Winner of the International Gothic Association’s Allan Lloyd Smith Memorial Prize

Gothic Riffs

Secularizing the Uncanny in the European Imaginary, 1780–1820

Diane Long Hoeveler


Literary Criticism/Gothic & Romance
289 pp. 6x9

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Table of Contents

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The author recommends the following links:

The Literary Gothic

International Gothic Association

The Sickly Taper: A Bibliography of Gothic Scholarship

Romantic Readings of the Gothic


“[A]n astonishing book—in its breadth of inquiry, range of reference, and sharpness of analysis. . . . Her argument—that the gothic, in its various guises, mediates the contradictory social and religious currents of its era—is both provocative and convincing.” —Choice

“Hoeveler’s study provides a valuable new approach to gothic literature and significantly broadens the horizons to include a spectrum of literary manifestations throughout Europe. Her study gives persistent attention to the performative aspect of the gothic . . . , beginning with the gothic opera with its elite audiences and concluding with the lower-classes fascinated by the gothic chapbooks.” —Wordsworth Circle

“This is an excellent book . . . . [Diane Long Hoeveler] covers a remarkable amount of territory. In particular, she looks at Gothic as it occurs in the forms of opera, drama, melodrama, ballad, and chapbook, and in doing so addresses key areas of both popular and elite culture which have often been passed over in favor of the more enduring shape of the Gothic novel. What she shows is that Gothic was a deep-seated and deep-rooted ‘background’ which we need to see in all its complexity and range before we can approach those isolated works through which its dominance has been transmitted to the present age. The depth of reading and familiarity demonstrated is astonishing; to this I must add that this is a book which is singularly well-written, and engaging from beginning to end.” —European Romantic Review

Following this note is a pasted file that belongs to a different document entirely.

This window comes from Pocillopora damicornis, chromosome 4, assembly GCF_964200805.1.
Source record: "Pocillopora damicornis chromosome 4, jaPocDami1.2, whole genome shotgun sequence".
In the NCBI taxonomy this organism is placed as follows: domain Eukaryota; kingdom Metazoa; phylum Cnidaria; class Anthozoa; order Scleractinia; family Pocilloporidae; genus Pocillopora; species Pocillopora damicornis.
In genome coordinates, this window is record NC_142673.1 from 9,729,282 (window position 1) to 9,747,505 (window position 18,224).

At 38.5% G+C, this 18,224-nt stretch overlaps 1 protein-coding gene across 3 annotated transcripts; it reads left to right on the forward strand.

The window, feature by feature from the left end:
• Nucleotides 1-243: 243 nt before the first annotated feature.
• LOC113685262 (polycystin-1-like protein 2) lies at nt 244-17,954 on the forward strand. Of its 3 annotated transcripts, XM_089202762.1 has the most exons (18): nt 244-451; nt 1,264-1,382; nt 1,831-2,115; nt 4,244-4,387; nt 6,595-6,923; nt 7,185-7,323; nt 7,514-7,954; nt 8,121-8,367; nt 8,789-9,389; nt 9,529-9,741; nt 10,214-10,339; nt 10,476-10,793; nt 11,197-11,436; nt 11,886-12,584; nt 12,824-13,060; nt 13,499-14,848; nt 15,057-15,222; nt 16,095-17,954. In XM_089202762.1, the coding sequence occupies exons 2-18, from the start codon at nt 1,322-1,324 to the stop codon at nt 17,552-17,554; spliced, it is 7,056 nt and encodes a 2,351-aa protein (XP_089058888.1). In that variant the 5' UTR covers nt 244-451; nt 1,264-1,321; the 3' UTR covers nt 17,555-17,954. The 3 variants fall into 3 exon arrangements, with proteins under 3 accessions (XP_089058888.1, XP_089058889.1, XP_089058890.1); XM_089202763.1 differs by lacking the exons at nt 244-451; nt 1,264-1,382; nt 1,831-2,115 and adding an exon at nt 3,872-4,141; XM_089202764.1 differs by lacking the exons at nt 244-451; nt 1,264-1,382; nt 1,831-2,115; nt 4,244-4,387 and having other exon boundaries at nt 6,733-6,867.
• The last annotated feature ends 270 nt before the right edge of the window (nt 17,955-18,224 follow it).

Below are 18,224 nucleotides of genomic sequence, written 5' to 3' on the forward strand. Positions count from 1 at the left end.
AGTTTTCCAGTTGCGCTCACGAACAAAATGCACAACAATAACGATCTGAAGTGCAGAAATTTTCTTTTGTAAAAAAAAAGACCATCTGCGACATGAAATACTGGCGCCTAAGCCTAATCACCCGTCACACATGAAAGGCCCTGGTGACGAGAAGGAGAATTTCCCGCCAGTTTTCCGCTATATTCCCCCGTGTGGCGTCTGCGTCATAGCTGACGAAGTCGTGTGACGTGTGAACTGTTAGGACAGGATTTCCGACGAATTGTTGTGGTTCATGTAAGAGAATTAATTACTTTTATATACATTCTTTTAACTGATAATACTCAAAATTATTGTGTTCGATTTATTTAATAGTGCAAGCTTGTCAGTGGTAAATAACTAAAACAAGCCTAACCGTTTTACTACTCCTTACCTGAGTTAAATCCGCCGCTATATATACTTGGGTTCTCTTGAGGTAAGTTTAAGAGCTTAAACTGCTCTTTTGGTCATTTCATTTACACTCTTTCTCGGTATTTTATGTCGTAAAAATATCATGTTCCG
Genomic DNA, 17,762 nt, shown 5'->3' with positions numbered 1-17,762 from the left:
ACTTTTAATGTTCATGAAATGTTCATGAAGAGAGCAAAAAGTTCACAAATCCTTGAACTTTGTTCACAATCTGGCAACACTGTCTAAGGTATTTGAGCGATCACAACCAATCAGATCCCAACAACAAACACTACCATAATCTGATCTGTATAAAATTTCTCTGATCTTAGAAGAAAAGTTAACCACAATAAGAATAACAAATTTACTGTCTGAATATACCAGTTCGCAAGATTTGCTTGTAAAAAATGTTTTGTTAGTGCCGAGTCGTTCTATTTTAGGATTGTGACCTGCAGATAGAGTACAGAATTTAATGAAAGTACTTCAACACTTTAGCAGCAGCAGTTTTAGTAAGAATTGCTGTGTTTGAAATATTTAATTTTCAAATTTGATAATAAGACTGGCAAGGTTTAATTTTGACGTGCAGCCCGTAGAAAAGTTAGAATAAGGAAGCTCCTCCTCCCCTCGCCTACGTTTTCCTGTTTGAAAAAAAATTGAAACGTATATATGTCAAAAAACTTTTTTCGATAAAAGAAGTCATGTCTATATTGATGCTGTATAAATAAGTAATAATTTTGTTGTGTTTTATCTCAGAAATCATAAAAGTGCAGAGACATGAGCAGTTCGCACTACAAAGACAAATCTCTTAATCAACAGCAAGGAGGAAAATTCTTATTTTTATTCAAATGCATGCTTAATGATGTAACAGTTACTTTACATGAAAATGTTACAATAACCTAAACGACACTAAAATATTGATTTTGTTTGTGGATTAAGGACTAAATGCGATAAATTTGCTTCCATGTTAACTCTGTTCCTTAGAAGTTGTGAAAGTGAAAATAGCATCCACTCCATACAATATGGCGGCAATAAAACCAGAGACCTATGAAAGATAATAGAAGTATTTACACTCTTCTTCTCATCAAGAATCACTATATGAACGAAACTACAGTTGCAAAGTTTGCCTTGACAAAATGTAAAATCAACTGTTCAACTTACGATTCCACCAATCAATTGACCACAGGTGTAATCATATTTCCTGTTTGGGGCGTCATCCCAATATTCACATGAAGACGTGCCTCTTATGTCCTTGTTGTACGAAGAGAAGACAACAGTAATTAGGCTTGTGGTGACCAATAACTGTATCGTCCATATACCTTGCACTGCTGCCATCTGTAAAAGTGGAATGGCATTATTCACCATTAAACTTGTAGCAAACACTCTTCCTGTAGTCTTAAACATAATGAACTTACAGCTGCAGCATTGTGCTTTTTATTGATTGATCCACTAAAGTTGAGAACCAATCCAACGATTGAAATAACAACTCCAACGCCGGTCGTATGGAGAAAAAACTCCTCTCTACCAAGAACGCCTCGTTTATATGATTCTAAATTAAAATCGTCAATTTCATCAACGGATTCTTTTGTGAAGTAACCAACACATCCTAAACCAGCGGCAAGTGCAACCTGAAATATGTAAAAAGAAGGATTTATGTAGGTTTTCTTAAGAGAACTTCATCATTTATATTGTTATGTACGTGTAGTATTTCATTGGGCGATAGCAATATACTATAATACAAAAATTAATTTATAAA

“In Gothic Riffs, Diane Long Hoeveler inverts the traditional interpretation of the rise of the Gothic. Hers is a new, and significant, argument. She shows, with great effectiveness and originality, the ubiquity of Gothic in popular and high art forms alike, from opera, to ballads, to chapbooks, as trans-European phenomena. I know of no modern work that aims to bring all of these different fields together in one impressively extensive book.” —Robert Miles, professor and chair, department of English, at the University of Victoria

“Diane Long Hoeveler’s Gothic Riffs is genuinely innovative, informative, and insightful within the fields of both Gothic and Romantic literary studies. Indeed, this book should come to occupy a special niche of its own in the proliferating explosion of scholarship on the many kinds of Gothic that has continued to grow since the 1980s.” —Jerrold E. Hogle, University Distinguished Professor, The University of Arizona

Gothic Riffs: Secularizing the Uncanny in the European Imaginary, 1780–1820 by Diane Long Hoeveler provides the first comprehensive study of what are called “collateral gothic” genres—operas, ballads, chapbooks, dramas, and melodramas—that emerged out of the gothic novel tradition founded by Horace Walpole, Matthew Lewis, and Ann Radcliffe. The role of religion and its more popular manifestations, superstition and magic, in the daily lives of Western Europeans were effectively undercut by the forces of secularization that were gaining momentum on every front, particularly by 1800. It is clear, however, that the lower class and the emerging bourgeoisie were loath to discard their traditional beliefs. We can see their search for a sense of transcendent order and spiritual meaning in the continuing popularity of gothic performances that demonstrate that there was more than a residue of a religious calendar still operating in the public performative realm. Because this bourgeois culture could not turn away from God, it chose to be haunted, in its literature and drama, by God’s uncanny avatars: priests, corrupt monks, incestuous fathers, and uncles. The gothic aesthetic emerged during this period as an ideologically contradictory and complex discourse system; a secularizing of the uncanny; a way of alternately valorizing and at the same time slandering the realms of the supernatural, the sacred, the maternal, and the primitive.

Diane Long Hoeveler is professor of English at Marquette University.